At one time I thought I had a moral responsibility towards my fellow man to go and see this film. “Will it snow for Christmas”, together with “Love Stories”, which I haven’t seen yet, had seemed for several weeks to be the intelligent and refined choice for those who didn’t want to Spice up their lives too much. Have you seen Benigni’s latest film yet? If so, you can now choose between the directing debut by the writer of the screenplay for “The lovers on the Pont-Neuf” or the umpteenth cinematic offering by Kieslowski’s assistant, otherwise you’re not worthy of making it through the festive season unharmed.
So, I go and see it. It’s a pleasant “obligation”, but it’s still an obligation! I went into the cinema with the word “feminist” buzzing annoyingly in my head, so I sat down expecting to see a peasant woman who beats her brute of a husband to death with a hoe or become the mayor of an important Parisian city amid throngs of celebrating women.
I didn’t get any of these. Sandrine Veysset puts her name to this rustic film, with no music except for the noise of the tractors and the countryside whose colours are delicately depicted by the passing of the seasons. The more you see of the film, however, the more you realise that you are watching a modern story with children and hens, jokes and dangers, silence and voices.
The film is simple and immediate like the characters themselves (or vice versa) and she doesn’t exaggerate in portraying either the pain or the serenity. Dominique Reymond plays the part of the mother of six innocent children subjected to the continuous abuse of their stepfather who, as head of the farm, makes them do adults work and then treats them like worthless kids for the rest of the time. The stepfather is actually married to another woman, who also has a farm, and who he often sleeps with so that he can run her farm too. The mother and children are only too aware of the situation, but she, more than the others, doesn’t seem to be so submissive. Only, she doesn’t seem to rebel too much either, considering she has a husband who seems only to notice her after lunch when he wants a bit of company.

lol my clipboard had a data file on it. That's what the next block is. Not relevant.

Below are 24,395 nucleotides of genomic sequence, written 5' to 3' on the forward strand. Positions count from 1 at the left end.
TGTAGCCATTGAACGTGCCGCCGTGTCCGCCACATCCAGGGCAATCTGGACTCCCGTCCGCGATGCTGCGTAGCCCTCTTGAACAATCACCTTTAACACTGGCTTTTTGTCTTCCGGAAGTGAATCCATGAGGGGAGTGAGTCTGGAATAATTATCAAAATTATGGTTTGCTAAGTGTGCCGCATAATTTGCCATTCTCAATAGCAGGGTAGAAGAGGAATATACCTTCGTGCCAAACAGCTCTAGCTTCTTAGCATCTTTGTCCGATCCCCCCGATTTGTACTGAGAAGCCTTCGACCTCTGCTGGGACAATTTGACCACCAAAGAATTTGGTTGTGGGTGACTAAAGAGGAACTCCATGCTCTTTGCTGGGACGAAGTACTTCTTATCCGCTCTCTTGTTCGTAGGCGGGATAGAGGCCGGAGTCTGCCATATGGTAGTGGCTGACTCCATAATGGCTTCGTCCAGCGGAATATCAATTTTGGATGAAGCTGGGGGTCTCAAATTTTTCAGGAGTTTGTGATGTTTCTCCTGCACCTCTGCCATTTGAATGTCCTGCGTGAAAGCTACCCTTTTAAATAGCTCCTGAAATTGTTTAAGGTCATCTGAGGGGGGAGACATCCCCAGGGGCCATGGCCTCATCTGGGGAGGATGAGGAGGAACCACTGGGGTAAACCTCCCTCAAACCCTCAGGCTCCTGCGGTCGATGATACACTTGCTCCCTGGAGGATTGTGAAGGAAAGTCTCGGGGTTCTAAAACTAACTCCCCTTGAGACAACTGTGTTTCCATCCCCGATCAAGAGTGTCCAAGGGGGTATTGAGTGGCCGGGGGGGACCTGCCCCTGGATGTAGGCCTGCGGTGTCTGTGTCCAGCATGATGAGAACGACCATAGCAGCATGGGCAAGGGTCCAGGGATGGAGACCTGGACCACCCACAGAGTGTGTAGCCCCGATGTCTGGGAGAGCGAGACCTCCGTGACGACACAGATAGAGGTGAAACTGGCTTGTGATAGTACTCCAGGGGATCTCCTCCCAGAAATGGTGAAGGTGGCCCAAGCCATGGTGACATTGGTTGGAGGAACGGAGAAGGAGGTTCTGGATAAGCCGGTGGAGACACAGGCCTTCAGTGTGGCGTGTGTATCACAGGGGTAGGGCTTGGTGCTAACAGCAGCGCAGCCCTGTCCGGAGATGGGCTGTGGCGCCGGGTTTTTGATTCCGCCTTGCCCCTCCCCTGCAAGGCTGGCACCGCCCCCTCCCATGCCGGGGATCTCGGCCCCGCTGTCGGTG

The situation, which by now has become unbearable, comes to a head on
Christmas night. She goes into the town, spends all the money on a slap up meal with the children, seeing as the husband is with his
“legal” family, and then puts all the children to bed in her room with the excuse that they’ll be warmer if they all sleep together. The children don’t know what their mother has in mind but they’ll soon find out. A fresh fall of snow will interrupt everything.
The reduced dialogues, the lack of a soundtrack to move the scenes along, the direct and natural photography make “Will it snow for
Christmas?” a difficult film for the uninitiated. Veysset succeeds in all these things and her attempt to strip maternal love of useless cinematic frills is well aimed but I think we could have expected something a bit more original. The film is constantly suspended between fiction and documentary without ever really making a decision, leaving you unsure if it would have been better to develop the psychological side of the relationship between the characters or add a bit of emotion, even purposely, to involve the audience.
I discover at the end that Sandrine Veysset also wrote the screenplay.